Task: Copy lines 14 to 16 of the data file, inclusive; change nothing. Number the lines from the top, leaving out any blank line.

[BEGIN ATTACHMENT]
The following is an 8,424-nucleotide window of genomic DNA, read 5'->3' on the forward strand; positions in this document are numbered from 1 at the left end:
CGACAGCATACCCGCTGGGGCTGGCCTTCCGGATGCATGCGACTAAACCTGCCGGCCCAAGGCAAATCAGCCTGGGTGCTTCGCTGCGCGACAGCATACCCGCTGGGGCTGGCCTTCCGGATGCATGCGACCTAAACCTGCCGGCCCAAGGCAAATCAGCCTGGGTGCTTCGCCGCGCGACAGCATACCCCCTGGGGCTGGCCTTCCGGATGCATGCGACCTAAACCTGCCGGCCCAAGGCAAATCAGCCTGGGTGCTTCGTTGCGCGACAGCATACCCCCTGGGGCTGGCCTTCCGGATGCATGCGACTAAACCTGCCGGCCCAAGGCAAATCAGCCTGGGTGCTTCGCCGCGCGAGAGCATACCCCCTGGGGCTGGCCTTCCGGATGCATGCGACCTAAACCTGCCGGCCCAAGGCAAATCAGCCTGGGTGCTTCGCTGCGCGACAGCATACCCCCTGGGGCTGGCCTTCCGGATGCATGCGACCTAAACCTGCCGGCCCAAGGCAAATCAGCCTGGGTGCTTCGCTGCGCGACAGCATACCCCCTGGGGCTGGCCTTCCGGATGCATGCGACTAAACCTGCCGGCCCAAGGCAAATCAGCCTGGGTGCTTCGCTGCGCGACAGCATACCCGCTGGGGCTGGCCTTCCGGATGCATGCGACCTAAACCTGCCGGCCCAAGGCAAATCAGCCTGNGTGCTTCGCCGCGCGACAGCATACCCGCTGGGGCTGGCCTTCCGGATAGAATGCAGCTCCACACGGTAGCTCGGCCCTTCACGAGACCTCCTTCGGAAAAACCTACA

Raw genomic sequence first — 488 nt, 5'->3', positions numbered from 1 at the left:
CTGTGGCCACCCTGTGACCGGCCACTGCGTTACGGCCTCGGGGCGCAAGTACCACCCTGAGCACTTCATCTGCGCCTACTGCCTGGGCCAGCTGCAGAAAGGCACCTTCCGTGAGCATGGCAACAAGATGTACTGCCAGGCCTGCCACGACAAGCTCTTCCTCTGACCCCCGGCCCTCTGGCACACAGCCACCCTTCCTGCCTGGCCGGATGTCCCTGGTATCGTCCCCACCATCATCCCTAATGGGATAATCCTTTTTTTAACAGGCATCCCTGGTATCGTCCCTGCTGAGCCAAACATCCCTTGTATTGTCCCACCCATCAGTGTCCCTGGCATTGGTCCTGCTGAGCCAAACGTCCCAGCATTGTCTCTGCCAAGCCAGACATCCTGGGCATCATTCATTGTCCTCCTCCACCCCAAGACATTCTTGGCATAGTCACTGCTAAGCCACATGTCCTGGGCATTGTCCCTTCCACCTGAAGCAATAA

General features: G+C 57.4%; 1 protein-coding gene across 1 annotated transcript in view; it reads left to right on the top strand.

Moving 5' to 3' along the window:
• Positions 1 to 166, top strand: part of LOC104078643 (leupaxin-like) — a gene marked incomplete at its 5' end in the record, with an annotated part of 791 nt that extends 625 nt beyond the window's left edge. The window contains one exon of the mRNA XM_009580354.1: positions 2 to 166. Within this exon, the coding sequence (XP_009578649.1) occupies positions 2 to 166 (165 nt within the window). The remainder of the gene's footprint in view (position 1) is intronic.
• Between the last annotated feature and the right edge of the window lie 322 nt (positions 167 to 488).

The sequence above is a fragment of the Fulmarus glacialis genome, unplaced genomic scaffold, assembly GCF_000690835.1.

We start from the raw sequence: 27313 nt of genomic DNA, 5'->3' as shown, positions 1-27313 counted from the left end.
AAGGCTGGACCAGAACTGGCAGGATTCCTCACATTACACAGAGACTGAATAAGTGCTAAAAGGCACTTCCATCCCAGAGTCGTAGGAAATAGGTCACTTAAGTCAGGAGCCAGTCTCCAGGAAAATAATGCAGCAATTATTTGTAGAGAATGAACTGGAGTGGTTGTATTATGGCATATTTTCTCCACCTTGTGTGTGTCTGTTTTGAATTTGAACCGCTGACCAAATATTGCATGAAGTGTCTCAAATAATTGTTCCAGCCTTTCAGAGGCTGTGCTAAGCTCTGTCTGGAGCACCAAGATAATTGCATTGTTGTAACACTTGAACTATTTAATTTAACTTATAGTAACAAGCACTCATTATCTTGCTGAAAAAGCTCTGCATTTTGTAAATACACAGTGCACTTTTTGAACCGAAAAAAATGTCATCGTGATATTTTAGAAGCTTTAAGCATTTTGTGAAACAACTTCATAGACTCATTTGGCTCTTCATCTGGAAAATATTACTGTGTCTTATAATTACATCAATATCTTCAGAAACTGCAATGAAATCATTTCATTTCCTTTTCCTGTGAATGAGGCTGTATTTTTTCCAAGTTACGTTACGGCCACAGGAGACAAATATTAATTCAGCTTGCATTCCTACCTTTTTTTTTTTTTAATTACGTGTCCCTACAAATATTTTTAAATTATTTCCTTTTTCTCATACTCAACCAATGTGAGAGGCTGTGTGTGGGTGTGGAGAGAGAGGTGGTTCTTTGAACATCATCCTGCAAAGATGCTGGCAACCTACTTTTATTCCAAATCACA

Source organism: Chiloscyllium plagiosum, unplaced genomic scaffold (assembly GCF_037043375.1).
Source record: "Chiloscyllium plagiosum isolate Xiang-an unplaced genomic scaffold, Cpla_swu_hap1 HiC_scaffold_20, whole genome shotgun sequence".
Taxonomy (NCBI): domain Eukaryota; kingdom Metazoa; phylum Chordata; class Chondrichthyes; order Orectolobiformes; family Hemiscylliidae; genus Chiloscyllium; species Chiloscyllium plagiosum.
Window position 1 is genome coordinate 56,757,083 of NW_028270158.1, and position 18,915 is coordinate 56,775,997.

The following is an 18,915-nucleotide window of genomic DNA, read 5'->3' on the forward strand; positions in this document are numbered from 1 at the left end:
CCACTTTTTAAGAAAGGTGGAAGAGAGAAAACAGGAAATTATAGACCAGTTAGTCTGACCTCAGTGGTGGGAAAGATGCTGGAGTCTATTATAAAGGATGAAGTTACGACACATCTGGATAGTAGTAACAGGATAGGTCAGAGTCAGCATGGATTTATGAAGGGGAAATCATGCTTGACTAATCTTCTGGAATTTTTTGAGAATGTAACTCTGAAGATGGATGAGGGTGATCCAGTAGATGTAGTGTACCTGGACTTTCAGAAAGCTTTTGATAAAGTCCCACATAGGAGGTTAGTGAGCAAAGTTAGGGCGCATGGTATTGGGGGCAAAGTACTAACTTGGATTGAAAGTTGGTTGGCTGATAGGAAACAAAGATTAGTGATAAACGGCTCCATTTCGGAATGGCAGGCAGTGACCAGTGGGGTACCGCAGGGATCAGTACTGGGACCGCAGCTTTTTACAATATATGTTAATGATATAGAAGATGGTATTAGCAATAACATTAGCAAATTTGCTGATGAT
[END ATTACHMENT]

Taxonomy (NCBI): domain Eukaryota; kingdom Metazoa; phylum Chordata; class Chondrichthyes; order Orectolobiformes; family Hemiscylliidae; genus Chiloscyllium; species Chiloscyllium plagiosum.
Window position 1 is genome coordinate 56,757,083 of NW_028270158.1, and position 18,915 is coordinate 56,775,997.

The following is an 18,915-nucleotide window of genomic DNA, read 5'->3' on the forward strand; positions in this document are numbered from 1 at the left end: